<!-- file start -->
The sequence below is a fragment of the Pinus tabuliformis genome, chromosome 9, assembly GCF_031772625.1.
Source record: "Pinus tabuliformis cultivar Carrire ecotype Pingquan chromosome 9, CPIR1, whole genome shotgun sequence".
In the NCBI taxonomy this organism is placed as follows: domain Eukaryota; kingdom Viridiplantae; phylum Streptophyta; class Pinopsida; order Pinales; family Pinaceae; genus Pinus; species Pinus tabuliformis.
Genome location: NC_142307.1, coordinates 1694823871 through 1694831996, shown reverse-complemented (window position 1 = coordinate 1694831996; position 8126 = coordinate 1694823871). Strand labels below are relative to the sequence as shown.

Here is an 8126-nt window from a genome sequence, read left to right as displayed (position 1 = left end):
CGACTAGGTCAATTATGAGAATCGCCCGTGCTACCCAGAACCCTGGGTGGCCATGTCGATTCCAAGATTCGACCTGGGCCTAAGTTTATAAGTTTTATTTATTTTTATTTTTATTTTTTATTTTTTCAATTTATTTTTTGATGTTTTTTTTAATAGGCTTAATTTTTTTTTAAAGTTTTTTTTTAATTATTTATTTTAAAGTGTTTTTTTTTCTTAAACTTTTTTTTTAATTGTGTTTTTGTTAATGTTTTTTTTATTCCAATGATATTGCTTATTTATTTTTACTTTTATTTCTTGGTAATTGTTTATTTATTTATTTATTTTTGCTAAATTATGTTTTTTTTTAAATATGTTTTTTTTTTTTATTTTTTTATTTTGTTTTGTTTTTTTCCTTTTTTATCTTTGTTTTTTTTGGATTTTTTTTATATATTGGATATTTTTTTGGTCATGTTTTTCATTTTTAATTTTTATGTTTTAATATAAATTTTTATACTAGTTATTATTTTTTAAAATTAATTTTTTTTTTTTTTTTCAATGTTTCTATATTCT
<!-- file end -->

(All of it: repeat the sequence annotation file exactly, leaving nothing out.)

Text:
The sequence below is a fragment of the Pinus tabuliformis genome, chromosome 9, assembly GCF_031772625.1.
Source record: "Pinus tabuliformis cultivar Carrire ecotype Pingquan chromosome 9, CPIR1, whole genome shotgun sequence".
In the NCBI taxonomy this organism is placed as follows: domain Eukaryota; kingdom Viridiplantae; phylum Streptophyta; class Pinopsida; order Pinales; family Pinaceae; genus Pinus; species Pinus tabuliformis.
Genome location: NC_142307.1, coordinates 1694823871 through 1694831996, shown reverse-complemented (window position 1 = coordinate 1694831996; position 8126 = coordinate 1694823871). Strand labels below are relative to the sequence as shown.

Here is an 8126-nt window from a genome sequence, read left to right as displayed (position 1 = left end):
CGACTAGGTCAATTATGAGAATCGCCCGTGCTACCCAGAACCCTGGGTGGCCATGTCGATTCCAAGATTCGACCTGGGCCTAAGTTTATAAGTTTTATTTATTTTTATTTTTATTTTTTATTTTTTCAATTTATTTTTTGATGTTTTTTTTAATAGGCTTAATTTTTTTTTAAAGTTTTTTTTTAATTATTTATTTTAAAGTGTTTTTTTTTCTTAAACTTTTTTTTTAATTGTGTTTTTGTTAATGTTTTTTTTATTCCAATGATATTGCTTATTTATTTTTACTTTTATTTCTTGGTAATTGTTTATTTATTTATTTATTTTTGCTAAATTATGTTTTTTTTTAAATATGTTTTTTTTTTTTATTTTTTTATTTTGTTTTGTTTTTTTCCTTTTTTATCTTTGTTTTTTTTGGATTTTTTTTATATATTGGATATTTTTTTGGTCATGTTTTTCATTTTTAATTTTTATGTTTTAATATAAATTTTTATACTAGTTATTATTTTTTAAAATTAATTTTTTTTTTTTTTTTCAATGTTTCTATATTCT